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Difference between unicameral and bicameral legislatures

Difference between unicameral and bicameral legislatures

The legislator is a government body that has the power to enact laws and oversee the administration of the government. There are two types of legislatures prevalent in the world, namely unicameral and bicameral. The single legislature is the system of government in which a single central unit has the right over the whole ground to make laws and decide government policies.

On the contrary, a bicameral legislature is one in which there are two chambers of the Parliament, namely the upper chamber representing the states, and the other the lower chamber representing the people of the country. In this type of legislature, the powers are shared by the two houses. Let's take a look at this article to understand the difference between unicameral and bicameral legislatures.

Comparative graph

Basis for comparison Single-chamber thickness Two-chambered legislation
Sense The form of government which consists of a single house or legislative assembly, called the unicameral legislature. The country's legislative system, which includes two-tier assemblies, known as the bicameral legislature.
powers concentrated shared
Government system unitary federal
Policy decision Quick decision-making process It consumes time
deadlock Rare Common
Useful to Small countries Big countries

Definition of Unicameral Legislature

When in a parliamentary system there is only one house to carry out all the activities of the legislator, that is to say to legislate, to pass a budget, to deal with the administration, to discuss on matters concerning development plans, international relations, national plans, etc., then this form called as a unicameral legislator or Unicameralism.

Members in the event of a unicameral legislature are elected directly by the people and therefore represent all persons. Moreover, due to its simplicity, there is less chance of a deadlock situation.

Some of the countries where unicameral legislation is practiced are New Zealand, Iran, Norway, Sweden, China, Hungary, etc.

Definition of Bicameral Legislation

The bicameral legislature, or bicameralism, refers to the legislative body of a country that includes two separate houses, namely the upper house and the lower house that shares the powers. Its main objective is to ensure fair and just representation of all sectors or groups of society in Parliament.

The bicameral structure adopted in the United Kingdom, United States, India, Canada, Spain, Japan, Italy, etc.

The members of the lower house are elected directly by the people through general elections to represent the general public. On the other hand, the indirect method is used to elect the members of the upper house, which indicates political subdivisions. The composition of the two chambers of the Parliament differs, by number of seats, powers, voting process and so on.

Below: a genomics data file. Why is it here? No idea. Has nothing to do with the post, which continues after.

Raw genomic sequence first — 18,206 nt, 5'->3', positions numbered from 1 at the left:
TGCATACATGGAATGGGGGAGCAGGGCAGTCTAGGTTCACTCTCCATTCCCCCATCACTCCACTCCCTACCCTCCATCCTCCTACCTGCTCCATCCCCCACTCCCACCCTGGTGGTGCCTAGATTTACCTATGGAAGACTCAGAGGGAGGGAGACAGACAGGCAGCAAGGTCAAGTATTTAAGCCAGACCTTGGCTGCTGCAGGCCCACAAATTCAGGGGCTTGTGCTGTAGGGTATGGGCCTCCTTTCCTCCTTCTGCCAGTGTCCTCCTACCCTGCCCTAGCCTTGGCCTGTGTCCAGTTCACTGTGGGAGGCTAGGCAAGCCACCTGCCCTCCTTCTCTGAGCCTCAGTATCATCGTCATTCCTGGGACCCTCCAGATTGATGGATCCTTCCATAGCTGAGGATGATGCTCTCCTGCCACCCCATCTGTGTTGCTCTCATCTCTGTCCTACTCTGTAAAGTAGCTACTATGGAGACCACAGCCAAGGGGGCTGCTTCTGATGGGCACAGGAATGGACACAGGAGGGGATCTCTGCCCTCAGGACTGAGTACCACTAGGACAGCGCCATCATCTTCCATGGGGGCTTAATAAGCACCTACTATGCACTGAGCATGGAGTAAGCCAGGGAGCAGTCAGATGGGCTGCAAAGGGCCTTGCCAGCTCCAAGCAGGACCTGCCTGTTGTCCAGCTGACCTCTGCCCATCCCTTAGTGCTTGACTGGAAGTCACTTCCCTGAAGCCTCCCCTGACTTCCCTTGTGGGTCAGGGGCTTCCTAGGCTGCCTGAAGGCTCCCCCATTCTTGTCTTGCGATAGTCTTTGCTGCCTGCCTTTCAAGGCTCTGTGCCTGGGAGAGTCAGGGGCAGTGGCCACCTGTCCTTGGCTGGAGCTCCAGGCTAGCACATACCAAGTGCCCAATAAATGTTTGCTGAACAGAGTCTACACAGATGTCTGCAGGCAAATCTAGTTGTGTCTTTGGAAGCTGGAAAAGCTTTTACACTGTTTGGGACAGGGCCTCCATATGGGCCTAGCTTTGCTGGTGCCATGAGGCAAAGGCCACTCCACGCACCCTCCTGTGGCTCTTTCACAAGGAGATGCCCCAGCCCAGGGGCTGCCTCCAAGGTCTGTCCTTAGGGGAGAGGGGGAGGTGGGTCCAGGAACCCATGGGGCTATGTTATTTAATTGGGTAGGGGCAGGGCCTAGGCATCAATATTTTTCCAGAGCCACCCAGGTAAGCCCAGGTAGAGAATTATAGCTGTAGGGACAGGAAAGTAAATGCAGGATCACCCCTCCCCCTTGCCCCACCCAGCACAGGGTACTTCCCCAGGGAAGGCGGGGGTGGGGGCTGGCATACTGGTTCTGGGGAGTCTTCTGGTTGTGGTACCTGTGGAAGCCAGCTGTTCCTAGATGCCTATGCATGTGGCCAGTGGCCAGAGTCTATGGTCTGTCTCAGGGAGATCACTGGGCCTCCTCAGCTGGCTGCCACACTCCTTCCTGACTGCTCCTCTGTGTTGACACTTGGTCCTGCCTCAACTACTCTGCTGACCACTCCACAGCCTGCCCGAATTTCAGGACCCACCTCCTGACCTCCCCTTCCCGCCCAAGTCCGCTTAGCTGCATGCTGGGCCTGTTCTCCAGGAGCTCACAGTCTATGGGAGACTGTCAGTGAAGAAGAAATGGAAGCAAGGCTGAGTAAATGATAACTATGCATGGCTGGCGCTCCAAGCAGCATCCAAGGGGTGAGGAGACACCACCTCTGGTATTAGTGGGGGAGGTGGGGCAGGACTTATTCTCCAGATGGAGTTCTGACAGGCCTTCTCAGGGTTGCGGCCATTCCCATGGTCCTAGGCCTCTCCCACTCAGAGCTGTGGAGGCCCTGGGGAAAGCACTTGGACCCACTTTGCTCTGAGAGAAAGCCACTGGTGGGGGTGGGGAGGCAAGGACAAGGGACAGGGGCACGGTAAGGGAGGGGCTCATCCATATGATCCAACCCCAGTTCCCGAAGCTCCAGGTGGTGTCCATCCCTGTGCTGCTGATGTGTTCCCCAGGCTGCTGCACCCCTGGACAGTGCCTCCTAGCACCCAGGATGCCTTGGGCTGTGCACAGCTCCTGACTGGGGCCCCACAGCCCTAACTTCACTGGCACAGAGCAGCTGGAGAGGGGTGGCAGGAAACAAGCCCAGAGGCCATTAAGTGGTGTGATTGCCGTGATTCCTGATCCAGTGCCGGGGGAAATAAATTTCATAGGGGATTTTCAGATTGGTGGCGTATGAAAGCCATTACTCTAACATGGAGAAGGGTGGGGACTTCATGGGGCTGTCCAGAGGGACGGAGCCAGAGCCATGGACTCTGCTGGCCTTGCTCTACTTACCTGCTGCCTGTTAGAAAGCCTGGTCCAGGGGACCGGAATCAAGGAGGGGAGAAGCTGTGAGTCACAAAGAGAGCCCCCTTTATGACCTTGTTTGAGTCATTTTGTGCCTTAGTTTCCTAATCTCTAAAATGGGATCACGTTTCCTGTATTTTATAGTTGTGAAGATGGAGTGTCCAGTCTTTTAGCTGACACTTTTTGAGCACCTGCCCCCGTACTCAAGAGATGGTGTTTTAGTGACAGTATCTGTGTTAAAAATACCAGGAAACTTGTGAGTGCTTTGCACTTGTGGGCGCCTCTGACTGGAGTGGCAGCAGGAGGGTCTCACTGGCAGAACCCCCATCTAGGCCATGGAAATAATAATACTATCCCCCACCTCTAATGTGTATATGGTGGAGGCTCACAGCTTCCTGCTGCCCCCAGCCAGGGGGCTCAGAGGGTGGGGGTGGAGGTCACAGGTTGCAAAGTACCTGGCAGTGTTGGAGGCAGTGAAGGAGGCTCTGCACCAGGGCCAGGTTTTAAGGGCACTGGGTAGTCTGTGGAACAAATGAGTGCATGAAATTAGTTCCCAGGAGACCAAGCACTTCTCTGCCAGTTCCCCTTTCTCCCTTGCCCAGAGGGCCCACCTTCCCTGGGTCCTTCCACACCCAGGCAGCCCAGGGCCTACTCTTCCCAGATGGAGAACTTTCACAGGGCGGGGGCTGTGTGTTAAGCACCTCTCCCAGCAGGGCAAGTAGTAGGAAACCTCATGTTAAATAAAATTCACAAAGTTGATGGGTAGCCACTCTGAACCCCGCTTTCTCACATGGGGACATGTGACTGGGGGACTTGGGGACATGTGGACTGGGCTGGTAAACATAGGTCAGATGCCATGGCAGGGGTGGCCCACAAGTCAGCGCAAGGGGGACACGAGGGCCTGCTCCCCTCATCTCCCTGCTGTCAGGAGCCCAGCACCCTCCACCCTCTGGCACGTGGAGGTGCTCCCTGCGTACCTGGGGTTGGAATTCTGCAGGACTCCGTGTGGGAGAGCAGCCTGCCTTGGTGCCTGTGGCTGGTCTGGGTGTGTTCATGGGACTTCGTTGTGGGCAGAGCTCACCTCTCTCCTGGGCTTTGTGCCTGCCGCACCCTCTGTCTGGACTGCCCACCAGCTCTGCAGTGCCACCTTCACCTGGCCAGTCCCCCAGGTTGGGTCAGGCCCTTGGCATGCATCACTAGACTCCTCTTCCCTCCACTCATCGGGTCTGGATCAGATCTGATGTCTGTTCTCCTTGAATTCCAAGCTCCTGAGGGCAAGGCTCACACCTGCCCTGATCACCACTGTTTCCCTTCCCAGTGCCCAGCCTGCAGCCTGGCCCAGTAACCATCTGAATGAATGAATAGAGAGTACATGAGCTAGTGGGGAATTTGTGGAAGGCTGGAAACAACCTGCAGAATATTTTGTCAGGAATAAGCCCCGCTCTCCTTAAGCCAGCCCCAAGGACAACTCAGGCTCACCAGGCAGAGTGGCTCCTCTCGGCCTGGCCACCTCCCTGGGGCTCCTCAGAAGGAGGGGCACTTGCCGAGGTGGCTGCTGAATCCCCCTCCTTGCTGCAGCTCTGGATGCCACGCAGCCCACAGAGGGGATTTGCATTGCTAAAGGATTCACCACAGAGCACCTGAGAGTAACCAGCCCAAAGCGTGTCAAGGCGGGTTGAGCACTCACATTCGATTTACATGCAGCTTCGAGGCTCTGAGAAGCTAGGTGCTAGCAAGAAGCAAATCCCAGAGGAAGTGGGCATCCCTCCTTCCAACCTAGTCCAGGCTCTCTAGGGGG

Key differences Unicameral and bicameral legislature

The difference between unicameral and bicameral legislatures can be clearly formulated for the following reasons:

  1. The unicameral legislation or the unameralism is the legislative system that has only one house or assembly. Conversely, the bicameral legislator refers to the form of government, in which powers and authority are shared between two separate rooms.
  2. In a unicameral government, the powers are concentrated in a single house of Parliament. As against, in a bicameral government, the powers are shared by the upper house and the lower house.
  3. The unicameral legislature followed when a country structured on a unitary government system. On the contrary, the bicameral legislature practiced in a country where the federal system of government exists.
  4. The decision-making process on policies and on the legislative process is most efficient in the unicameral legislature, compared to the bicameral legislature. This is because, in a unicameral legislature, there is only one house so that the passage of the law consumes less time. On the contrary, in a bicameral legislature, the bill must be approved by both houses of parliament, to become an act.
  5. In a unicameral legislature the chances of a deadlock are rare. But, in the case of a bicameral legislature, the common stalemate, when the two chambers disagree, with respect to an ordinary bill. In this case, a joint session of both houses is called by the President to resolve the deadlock.
  6. The single legislature is the best for countries that are small. On the contrary, the bicameral legislature is appropriate for large countries.


The unicameral legislator prevalent in those countries where there is no need for the bicameral legislature, as well as the main advantage that the legislation is easy. A bicameral legislature adopted by many countries of the world, to give voice to all social groups and sectors. In this way, it ensures the representation of all classes of people. Furthermore, it prevents the centralization of power, but can lead to deadlocks, which makes it difficult to pass the law.